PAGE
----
Institute for War and Peace Reporting | Giving Voice, Driving Change
Kazak president Nursultan Nazarbaev has dissolved parliament and called a snap election for January 15. The election is supposed to replace the current one-party rule with a more pluralist legislature. IWPR Central Asia editor Saule Mukhametrakhimova discusses how genuine the talk of greater pluralism is.
Why has President Nazarbaev called this election?
Talk of an early election has been circulating since the presidential election in April, when the 70-year-old Nazarbaev was re-elected for another five years. So a snap election is not in itself a surprising move. But pulling it back so far from the scheduled date in August 2012 does suggest that the authorities want to be done with it as soon as possible.
First, getting the vote over and done with will pre-empt any unpleasant surprises – social unrest and the like – in the event of another economic crisis.
Secondly, there is a drive to show that Kazakstan is becoming more of a democracy, and to ensure that the next parliament has more than one party in it. Nazarbaev’s party Nur Otan currently holds 98 of the 107 seats in the legislature.
Are things really changing so fast in Kazakstan that this last-minute election is seen as necessary?
Apart from the worsening economic situation, the authorities are worried about more vocal protests, and also security concerns. Kazakstan has always had a reputation for stability, but events over the last six months suggest that may no longer be wholly true.
For example, a series of attacks attributed to Islamic militants, the most recent a shooting spree in Taraz on November 12, has sparked fear and panic.
Meanwhile, a strike by oil industry workers hit the country’s largest revenue-earning sector over several months.
Both these trends have shown the authorities that neither stability nor control of the population can be taken for granted.
Nazarbaev talks about bringing in more parties to make a more democratic parliament. What are the chances of that?
The law was changed in 2009 to ensure that at least two parties are represented in parliament. So even if the second-placed party in an election fails to pass the seven per cent threshold for representation, it will still be awarded seats.
The electoral process in Kazakstan is tightly controlled by the authorities, so it is really a question of allowing another party to join Nur Otan in parliament. Many believe the Ak Jol party will be invited to fill that role.
Is Ak Jol an opposition party, then?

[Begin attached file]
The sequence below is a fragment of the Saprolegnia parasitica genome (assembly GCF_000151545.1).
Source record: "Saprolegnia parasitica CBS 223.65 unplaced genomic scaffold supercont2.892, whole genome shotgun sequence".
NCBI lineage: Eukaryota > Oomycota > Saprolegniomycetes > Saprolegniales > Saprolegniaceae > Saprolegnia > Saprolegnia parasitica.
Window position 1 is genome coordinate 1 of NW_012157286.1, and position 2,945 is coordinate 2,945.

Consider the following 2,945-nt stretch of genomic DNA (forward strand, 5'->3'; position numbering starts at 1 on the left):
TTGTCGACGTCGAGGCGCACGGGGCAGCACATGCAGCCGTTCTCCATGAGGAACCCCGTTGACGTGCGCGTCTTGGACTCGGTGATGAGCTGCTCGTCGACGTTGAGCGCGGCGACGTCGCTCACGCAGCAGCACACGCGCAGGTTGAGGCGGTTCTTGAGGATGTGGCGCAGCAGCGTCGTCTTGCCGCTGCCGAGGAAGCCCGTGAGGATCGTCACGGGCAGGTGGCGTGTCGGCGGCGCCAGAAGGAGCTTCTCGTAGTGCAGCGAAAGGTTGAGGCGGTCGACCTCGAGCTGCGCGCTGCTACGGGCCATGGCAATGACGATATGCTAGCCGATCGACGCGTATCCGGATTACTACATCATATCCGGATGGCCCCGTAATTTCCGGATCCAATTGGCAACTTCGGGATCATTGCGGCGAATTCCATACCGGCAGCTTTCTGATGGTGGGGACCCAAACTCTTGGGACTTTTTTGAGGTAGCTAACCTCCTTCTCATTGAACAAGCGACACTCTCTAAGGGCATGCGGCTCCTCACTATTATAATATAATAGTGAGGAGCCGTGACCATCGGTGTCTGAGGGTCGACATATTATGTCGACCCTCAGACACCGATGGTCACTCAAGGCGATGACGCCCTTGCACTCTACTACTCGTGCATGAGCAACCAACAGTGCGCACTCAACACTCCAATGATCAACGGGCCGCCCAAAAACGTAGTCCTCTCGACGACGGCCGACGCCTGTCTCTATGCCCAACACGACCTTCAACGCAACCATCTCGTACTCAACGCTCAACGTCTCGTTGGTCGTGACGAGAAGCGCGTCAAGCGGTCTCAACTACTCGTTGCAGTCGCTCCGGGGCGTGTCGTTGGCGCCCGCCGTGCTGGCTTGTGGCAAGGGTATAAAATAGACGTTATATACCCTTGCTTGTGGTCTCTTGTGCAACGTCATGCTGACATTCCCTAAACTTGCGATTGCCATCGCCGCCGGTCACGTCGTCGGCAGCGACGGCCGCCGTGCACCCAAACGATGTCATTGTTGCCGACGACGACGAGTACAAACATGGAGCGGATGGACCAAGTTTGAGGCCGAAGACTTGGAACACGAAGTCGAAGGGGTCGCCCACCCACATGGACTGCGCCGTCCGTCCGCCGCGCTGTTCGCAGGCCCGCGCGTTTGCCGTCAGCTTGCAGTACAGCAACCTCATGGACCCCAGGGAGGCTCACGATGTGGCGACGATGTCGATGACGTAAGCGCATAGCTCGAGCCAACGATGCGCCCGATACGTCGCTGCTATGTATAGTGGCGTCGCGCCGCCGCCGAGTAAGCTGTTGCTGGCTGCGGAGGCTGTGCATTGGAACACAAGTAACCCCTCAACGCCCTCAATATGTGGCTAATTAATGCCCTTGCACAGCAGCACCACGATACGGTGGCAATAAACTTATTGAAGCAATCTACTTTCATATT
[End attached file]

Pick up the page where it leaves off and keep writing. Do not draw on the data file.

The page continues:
Ak Jol split off from the main opposition movement in the early 2000s, and tried to position itself as a moderate force willing to engage with the Kazak leadership.
The recent election of Azat Peruashev as head of Ak Jol marks the end of any opposition sympathies and positions the party squarely as a pro-government force.
He joined Ak Jol shortly after leaving Nur Otan, and is seen as an ally of Timur Kulibaev, a powerful figure who is President Nazarbaev’s son-in-law.
Ak Jol is thus viewed as a force that will be loyal to the president but will also mop up some votes that might otherwise go to opposition parties with an anti-Nazarbaev agenda.
Specifically, this is about Kazak-speaking voters, often those from rural areas who have moved to the cities in search of jobs. Many are disappointed with the progress since Kazakstan became independent 20 years ago. This constituency is now seen as a political engaged group who are a factor to be reckoned with.
During the recent debate about promoting the use of the Kazak language, Peruashov came out as a keen supporter, thus confirming Ak Jol’s shift to a more nationalist public stance.
Realistically, what can the true opposition parties do, since there is so little time left to prepare for this election?
Hardly any are even entitled to field candidates, as so few have been granted legal recognition. The ones that can stand are National Social Democratic Party-Azat and the Ruhaniyat, an environmentalist party that is increasingly becoming a voice of opposition.
These groups cannot possibly compete with Nur Otan’s extensive financial resources and access to media.
More radical parties like Alga are denied registration. Alga has tried to get round this by teaming up with the Communist Party of Kazakstan, but this too has been foiled. In October, a court barred the Communist Party from operating for six months. This has effectively sunk any hope that Alga could work with the Communists in the coming election.
Saule Mukhametrakhimova is IWPR Central Asia editor in London.
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